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Articles on Learning

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Some have suggested there’s a rise in the use of so called ‘smart drugs’ – but how much do we know about their use and effects? Brain image from www.shutterstock.com

Drugs for grades: the realities of academic doping

The use of drugs to improve academic performance goes by a number of names – “academic doping”, “cosmetic neurology”, “neuroenhancement”. A recent survey suggested that Australian university students are…
Does poor literacy come down to a matter of teaching bias? Reading image from www.shutterstock.com

My first ideology: teaching reading falls victim to the culture wars

When teaching students how to read, teachers are ignoring the best, scientifically-proven approaches according to a report out this week from libertarian research institute the Centre for Independent Studies…
What matters more when it comes to intelligence: nature or nurture? Brain image from www.shutterstock.com

Are genes really the reason more poor kids do badly at school?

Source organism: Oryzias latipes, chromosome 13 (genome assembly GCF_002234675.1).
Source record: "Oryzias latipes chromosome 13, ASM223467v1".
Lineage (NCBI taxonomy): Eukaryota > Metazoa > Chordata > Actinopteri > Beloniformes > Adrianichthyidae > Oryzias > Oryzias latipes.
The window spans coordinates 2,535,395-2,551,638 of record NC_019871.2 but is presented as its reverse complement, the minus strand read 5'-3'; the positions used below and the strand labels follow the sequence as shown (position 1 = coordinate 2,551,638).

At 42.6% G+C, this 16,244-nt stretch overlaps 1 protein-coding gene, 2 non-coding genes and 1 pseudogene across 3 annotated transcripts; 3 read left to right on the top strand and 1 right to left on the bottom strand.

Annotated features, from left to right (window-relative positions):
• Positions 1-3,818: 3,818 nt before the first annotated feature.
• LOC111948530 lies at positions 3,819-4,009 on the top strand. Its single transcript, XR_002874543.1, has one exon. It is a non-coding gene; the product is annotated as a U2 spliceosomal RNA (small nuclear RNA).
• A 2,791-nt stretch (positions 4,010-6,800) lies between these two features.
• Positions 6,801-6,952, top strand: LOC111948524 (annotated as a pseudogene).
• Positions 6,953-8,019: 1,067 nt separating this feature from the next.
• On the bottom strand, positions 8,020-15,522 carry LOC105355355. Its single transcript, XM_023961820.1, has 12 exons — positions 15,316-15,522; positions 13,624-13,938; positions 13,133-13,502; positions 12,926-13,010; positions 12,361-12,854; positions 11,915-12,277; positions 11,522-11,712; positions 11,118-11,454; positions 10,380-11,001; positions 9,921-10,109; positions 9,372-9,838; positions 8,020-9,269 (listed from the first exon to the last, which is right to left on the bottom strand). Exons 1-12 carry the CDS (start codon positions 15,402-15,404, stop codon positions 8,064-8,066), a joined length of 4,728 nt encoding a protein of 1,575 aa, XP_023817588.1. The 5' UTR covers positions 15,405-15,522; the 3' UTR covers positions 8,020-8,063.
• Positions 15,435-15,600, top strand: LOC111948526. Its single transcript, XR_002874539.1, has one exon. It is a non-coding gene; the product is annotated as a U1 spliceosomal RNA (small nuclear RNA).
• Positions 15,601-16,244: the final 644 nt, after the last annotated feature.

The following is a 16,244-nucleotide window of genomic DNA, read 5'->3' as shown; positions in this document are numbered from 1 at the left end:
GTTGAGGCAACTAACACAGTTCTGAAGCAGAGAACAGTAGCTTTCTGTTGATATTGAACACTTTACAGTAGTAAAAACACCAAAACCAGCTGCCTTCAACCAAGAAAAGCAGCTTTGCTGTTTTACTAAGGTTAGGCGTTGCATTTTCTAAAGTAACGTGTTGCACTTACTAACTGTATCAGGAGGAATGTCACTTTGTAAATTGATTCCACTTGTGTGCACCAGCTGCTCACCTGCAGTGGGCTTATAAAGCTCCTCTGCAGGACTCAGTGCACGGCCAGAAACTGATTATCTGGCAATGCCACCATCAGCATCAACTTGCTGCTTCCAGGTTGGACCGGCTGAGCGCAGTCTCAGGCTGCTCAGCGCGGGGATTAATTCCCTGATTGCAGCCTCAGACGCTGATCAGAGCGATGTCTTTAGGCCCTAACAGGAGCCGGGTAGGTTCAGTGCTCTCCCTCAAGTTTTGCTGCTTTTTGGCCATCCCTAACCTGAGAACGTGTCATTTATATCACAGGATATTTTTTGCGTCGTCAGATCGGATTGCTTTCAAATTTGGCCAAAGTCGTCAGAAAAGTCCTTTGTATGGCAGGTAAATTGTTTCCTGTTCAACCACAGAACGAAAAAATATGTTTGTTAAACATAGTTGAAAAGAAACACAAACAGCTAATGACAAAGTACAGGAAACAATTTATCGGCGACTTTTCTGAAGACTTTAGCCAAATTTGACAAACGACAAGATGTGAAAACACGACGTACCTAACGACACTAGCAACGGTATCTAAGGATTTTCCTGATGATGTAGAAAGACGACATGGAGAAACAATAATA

A news report recently informed readers that the reason children from poorer backgrounds struggle is due to genetic “inherited abilities”. According to the article, a new Productivity Commission report…
How do NAPLAN tests compare? Test image from www.shutterstock.com

NAPLAN doesn’t stand up to international tests

A new parliamentary report on the National Assessment Program – Literacy and Numeracy (NAPLAN) finally takes a long, hard look at the calibre of these controversial tests. As part of the committee process…
We’re shortchanging our students by waiting to introduce the big scientific ideas until high school. Young mozart image from www.shutterstock.com

Searching for scientific Mozarts: get em’ while they’re young

MATHS AND SCIENCE EDUCATION: We’ve asked our authors about the state of maths and science education in Australia and its future direction. In this instalment, Jennifer Donovan, Carole Haeusler and Ian…
Hands-on problem solving methods will help students become - and stay - engaged with maths and science. Thompson Rivers

Let’s be practical here: active learners are most engaged

MATHS AND SCIENCE EDUCATION: We’ve asked our authors about the state of maths and science education in Australia and its future direction. In this instalment, Chancellor of Monash University Alan Finkel…